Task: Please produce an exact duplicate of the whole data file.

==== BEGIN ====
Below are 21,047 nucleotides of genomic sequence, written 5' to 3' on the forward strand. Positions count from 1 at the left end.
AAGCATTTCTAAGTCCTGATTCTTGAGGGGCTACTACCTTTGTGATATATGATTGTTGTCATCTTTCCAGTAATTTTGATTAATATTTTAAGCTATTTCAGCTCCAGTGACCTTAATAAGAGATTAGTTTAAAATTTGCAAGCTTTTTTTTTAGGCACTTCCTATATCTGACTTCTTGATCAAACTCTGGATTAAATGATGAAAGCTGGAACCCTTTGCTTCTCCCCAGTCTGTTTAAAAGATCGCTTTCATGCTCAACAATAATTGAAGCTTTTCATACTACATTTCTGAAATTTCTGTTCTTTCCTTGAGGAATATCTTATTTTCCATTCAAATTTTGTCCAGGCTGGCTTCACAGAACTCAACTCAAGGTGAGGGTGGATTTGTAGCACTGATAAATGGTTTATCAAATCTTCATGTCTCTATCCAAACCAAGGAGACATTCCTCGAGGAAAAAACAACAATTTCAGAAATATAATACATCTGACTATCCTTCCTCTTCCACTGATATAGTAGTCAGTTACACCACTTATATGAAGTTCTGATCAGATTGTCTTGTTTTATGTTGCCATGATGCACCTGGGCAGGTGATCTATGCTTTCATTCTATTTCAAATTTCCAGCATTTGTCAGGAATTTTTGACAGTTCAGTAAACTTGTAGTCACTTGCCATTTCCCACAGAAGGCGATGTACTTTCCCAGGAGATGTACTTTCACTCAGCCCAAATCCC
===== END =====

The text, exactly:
Below are 21,047 nucleotides of genomic sequence, written 5' to 3' on the forward strand. Positions count from 1 at the left end.
AAGCATTTCTAAGTCCTGATTCTTGAGGGGCTACTACCTTTGTGATATATGATTGTTGTCATCTTTCCAGTAATTTTGATTAATATTTTAAGCTATTTCAGCTCCAGTGACCTTAATAAGAGATTAGTTTAAAATTTGCAAGCTTTTTTTTTAGGCACTTCCTATATCTGACTTCTTGATCAAACTCTGGATTAAATGATGAAAGCTGGAACCCTTTGCTTCTCCCCAGTCTGTTTAAAAGATCGCTTTCATGCTCAACAATAATTGAAGCTTTTCATACTACATTTCTGAAATTTCTGTTCTTTCCTTGAGGAATATCTTATTTTCCATTCAAATTTTGTCCAGGCTGGCTTCACAGAACTCAACTCAAGGTGAGGGTGGATTTGTAGCACTGATAAATGGTTTATCAAATCTTCATGTCTCTATCCAAACCAAGGAGACATTCCTCGAGGAAAAAACAACAATTTCAGAAATATAATACATCTGACTATCCTTCCTCTTCCACTGATATAGTAGTCAGTTACACCACTTATATGAAGTTCTGATCAGATTGTCTTGTTTTATGTTGCCATGATGCACCTGGGCAGGTGATCTATGCTTTCATTCTATTTCAAATTTCCAGCATTTGTCAGGAATTTTTGACAGTTCAGTAAACTTGTAGTCACTTGCCATTTCCCACAGAAGGCGATGTACTTTCCCAGGAGATGTACTTTCACTCAGCCCAAATCCC